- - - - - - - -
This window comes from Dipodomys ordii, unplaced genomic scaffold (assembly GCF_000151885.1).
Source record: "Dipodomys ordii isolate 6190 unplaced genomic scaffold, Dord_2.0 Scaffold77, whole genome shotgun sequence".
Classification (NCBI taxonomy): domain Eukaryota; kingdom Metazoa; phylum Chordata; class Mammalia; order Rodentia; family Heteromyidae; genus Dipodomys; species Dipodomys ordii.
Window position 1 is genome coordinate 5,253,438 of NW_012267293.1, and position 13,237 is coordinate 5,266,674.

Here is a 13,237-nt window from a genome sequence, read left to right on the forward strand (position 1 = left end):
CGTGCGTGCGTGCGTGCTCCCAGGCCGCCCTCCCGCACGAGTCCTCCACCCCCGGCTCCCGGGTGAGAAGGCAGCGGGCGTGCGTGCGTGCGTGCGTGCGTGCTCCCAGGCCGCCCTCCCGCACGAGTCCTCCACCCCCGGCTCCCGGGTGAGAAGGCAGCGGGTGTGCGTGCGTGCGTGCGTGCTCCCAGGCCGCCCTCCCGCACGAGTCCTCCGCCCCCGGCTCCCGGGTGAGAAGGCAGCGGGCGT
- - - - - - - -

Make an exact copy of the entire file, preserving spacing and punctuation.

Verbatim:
This window comes from Dipodomys ordii, unplaced genomic scaffold (assembly GCF_000151885.1).
Source record: "Dipodomys ordii isolate 6190 unplaced genomic scaffold, Dord_2.0 Scaffold77, whole genome shotgun sequence".
Classification (NCBI taxonomy): domain Eukaryota; kingdom Metazoa; phylum Chordata; class Mammalia; order Rodentia; family Heteromyidae; genus Dipodomys; species Dipodomys ordii.
Window position 1 is genome coordinate 5,253,438 of NW_012267293.1, and position 13,237 is coordinate 5,266,674.

Here is a 13,237-nt window from a genome sequence, read left to right on the forward strand (position 1 = left end):
CGTGCGTGCGTGCGTGCTCCCAGGCCGCCCTCCCGCACGAGTCCTCCACCCCCGGCTCCCGGGTGAGAAGGCAGCGGGCGTGCGTGCGTGCGTGCGTGCGTGCTCCCAGGCCGCCCTCCCGCACGAGTCCTCCACCCCCGGCTCCCGGGTGAGAAGGCAGCGGGTGTGCGTGCGTGCGTGCGTGCTCCCAGGCCGCCCTCCCGCACGAGTCCTCCGCCCCCGGCTCCCGGGTGAGAAGGCAGCGGGCGT